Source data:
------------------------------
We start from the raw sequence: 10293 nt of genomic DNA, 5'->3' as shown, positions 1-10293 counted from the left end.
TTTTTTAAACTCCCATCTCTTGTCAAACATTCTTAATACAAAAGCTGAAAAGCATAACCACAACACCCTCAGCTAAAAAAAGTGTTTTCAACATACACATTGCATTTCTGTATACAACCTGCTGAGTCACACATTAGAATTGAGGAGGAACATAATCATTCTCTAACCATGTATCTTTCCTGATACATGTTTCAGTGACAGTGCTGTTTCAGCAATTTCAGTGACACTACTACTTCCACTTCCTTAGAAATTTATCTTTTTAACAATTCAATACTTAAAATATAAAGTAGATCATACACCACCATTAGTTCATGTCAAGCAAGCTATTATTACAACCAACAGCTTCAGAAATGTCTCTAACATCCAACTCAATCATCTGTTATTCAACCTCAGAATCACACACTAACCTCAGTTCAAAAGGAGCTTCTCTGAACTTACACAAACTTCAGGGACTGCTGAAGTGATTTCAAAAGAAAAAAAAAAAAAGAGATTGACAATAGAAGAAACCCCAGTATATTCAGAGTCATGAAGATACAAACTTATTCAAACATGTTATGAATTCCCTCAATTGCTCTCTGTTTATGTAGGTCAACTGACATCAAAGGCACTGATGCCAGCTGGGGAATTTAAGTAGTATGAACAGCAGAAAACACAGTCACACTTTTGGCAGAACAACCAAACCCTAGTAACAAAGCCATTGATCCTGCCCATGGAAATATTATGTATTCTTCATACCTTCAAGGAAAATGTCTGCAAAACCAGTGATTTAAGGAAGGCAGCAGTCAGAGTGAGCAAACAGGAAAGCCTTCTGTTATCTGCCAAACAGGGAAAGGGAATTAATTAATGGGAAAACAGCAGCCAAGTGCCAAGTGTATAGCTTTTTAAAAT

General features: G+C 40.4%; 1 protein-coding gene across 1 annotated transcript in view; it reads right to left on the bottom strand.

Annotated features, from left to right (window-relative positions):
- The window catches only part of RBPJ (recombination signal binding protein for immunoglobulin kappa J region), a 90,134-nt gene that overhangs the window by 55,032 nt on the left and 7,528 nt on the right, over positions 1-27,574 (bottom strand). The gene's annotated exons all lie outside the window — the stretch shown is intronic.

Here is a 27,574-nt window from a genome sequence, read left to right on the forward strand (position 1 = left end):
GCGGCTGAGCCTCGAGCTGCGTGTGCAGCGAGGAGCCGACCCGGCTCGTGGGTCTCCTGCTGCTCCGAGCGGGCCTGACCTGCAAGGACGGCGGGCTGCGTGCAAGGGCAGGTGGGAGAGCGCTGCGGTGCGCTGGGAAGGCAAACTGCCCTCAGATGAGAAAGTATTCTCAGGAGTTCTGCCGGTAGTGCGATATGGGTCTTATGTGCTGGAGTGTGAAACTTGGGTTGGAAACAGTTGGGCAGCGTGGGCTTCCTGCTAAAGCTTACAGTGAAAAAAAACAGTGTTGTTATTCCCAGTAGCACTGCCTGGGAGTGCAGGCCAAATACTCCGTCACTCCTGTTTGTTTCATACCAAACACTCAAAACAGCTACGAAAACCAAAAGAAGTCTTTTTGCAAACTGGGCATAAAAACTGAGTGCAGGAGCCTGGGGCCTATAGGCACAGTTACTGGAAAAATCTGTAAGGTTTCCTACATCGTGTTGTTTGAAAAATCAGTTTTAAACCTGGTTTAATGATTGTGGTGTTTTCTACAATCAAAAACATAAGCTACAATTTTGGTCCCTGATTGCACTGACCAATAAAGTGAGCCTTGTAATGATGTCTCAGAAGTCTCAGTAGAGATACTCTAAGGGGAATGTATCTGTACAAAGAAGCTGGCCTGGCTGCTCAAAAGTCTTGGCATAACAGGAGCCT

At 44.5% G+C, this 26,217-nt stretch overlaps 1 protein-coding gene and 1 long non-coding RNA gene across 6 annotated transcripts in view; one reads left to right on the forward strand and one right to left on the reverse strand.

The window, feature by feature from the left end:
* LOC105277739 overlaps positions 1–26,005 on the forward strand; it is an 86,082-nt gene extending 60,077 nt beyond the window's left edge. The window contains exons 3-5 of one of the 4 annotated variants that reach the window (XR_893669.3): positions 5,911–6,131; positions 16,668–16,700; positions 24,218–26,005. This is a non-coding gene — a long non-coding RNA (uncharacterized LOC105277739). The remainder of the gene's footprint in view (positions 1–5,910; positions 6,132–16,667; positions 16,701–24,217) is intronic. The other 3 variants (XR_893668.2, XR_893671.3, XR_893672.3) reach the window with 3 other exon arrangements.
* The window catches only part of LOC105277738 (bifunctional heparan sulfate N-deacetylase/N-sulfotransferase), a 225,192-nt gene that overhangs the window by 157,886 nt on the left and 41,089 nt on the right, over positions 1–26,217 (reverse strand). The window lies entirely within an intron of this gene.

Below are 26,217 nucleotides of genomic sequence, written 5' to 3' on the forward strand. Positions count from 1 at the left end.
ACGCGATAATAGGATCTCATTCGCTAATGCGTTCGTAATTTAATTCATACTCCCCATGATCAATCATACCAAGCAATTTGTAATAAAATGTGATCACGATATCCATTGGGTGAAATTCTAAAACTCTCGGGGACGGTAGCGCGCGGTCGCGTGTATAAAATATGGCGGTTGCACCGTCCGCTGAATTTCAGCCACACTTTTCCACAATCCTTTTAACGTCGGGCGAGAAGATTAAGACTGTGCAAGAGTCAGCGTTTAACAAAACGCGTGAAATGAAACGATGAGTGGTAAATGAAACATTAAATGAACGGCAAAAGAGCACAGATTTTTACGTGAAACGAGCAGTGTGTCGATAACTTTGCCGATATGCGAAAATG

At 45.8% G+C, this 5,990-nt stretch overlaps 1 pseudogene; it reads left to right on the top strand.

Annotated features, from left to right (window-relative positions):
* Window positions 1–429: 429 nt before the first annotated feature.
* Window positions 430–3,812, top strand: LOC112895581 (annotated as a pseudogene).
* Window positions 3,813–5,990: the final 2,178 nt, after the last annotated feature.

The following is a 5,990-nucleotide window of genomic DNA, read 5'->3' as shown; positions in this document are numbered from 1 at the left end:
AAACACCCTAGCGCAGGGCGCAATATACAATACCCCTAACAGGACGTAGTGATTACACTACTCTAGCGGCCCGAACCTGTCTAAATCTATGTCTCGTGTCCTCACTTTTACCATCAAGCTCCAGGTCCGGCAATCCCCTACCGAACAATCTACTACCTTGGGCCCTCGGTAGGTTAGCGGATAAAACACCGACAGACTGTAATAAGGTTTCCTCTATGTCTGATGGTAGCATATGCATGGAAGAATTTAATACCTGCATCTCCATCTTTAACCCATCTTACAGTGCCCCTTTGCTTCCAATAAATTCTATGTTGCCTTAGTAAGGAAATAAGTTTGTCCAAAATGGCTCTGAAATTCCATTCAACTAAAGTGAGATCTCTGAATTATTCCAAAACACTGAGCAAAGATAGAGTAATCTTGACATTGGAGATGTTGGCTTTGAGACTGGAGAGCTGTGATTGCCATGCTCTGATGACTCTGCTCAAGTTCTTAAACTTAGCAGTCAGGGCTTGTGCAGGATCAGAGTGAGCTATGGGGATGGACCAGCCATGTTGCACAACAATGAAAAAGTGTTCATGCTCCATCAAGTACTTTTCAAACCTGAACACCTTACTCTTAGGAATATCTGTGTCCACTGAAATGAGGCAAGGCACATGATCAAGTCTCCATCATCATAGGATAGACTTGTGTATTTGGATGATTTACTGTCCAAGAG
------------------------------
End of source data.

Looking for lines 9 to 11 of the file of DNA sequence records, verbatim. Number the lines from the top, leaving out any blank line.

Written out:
The window, feature by feature from the left end:
* LOC105277739 overlaps positions 1–26,005 on the forward strand; it is an 86,082-nt gene extending 60,077 nt beyond the window's left edge. The window contains exons 3-5 of one of the 4 annotated variants that reach the window (XR_893669.3): positions 5,911–6,131; positions 16,668–16,700; positions 24,218–26,005. This is a non-coding gene — a long non-coding RNA (uncharacterized LOC105277739). The remainder of the gene's footprint in view (positions 1–5,910; positions 6,132–16,667; positions 16,701–24,217) is intronic. The other 3 variants (XR_893668.2, XR_893671.3, XR_893672.3) reach the window with 3 other exon arrangements.
* The window catches only part of LOC105277738 (bifunctional heparan sulfate N-deacetylase/N-sulfotransferase), a 225,192-nt gene that overhangs the window by 157,886 nt on the left and 41,089 nt on the right, over positions 1–26,217 (reverse strand). The window lies entirely within an intron of this gene.